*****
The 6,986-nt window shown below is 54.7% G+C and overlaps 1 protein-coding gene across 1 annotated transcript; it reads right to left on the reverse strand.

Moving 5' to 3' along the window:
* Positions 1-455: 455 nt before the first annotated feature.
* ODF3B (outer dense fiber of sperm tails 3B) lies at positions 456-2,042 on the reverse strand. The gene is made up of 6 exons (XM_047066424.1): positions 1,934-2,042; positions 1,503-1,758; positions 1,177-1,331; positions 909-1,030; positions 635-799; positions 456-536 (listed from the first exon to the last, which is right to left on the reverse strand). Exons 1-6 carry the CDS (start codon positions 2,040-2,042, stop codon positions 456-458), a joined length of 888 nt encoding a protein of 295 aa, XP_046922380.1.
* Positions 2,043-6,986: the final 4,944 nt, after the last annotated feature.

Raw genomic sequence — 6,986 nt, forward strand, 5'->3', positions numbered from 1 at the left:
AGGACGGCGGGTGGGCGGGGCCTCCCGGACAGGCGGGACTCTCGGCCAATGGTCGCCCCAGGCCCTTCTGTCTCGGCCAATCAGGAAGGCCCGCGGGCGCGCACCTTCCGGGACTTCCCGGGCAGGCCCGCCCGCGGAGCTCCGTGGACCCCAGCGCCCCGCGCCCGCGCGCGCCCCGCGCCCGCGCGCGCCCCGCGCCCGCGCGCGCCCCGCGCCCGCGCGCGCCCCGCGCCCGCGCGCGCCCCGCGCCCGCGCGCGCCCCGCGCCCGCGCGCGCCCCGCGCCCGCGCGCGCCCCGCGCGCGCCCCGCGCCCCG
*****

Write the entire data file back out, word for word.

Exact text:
The 6,986-nt window shown below is 54.7% G+C and overlaps 1 protein-coding gene across 1 annotated transcript; it reads right to left on the reverse strand.

Moving 5' to 3' along the window:
* Positions 1-455: 455 nt before the first annotated feature.
* ODF3B (outer dense fiber of sperm tails 3B) lies at positions 456-2,042 on the reverse strand. The gene is made up of 6 exons (XM_047066424.1): positions 1,934-2,042; positions 1,503-1,758; positions 1,177-1,331; positions 909-1,030; positions 635-799; positions 456-536 (listed from the first exon to the last, which is right to left on the reverse strand). Exons 1-6 carry the CDS (start codon positions 2,040-2,042, stop codon positions 456-458), a joined length of 888 nt encoding a protein of 295 aa, XP_046922380.1.
* Positions 2,043-6,986: the final 4,944 nt, after the last annotated feature.

Raw genomic sequence — 6,986 nt, forward strand, 5'->3', positions numbered from 1 at the left:
AGGACGGCGGGTGGGCGGGGCCTCCCGGACAGGCGGGACTCTCGGCCAATGGTCGCCCCAGGCCCTTCTGTCTCGGCCAATCAGGAAGGCCCGCGGGCGCGCACCTTCCGGGACTTCCCGGGCAGGCCCGCCCGCGGAGCTCCGTGGACCCCAGCGCCCCGCGCCCGCGCGCGCCCCGCGCCCGCGCGCGCCCCGCGCCCGCGCGCGCCCCGCGCCCGCGCGCGCCCCGCGCCCGCGCGCGCCCCGCGCCCGCGCGCGCCCCGCGCCCGCGCGCGCCCCGCGCCCGCGCGCGCCCCGCGCGCGCCCCGCGCCCCG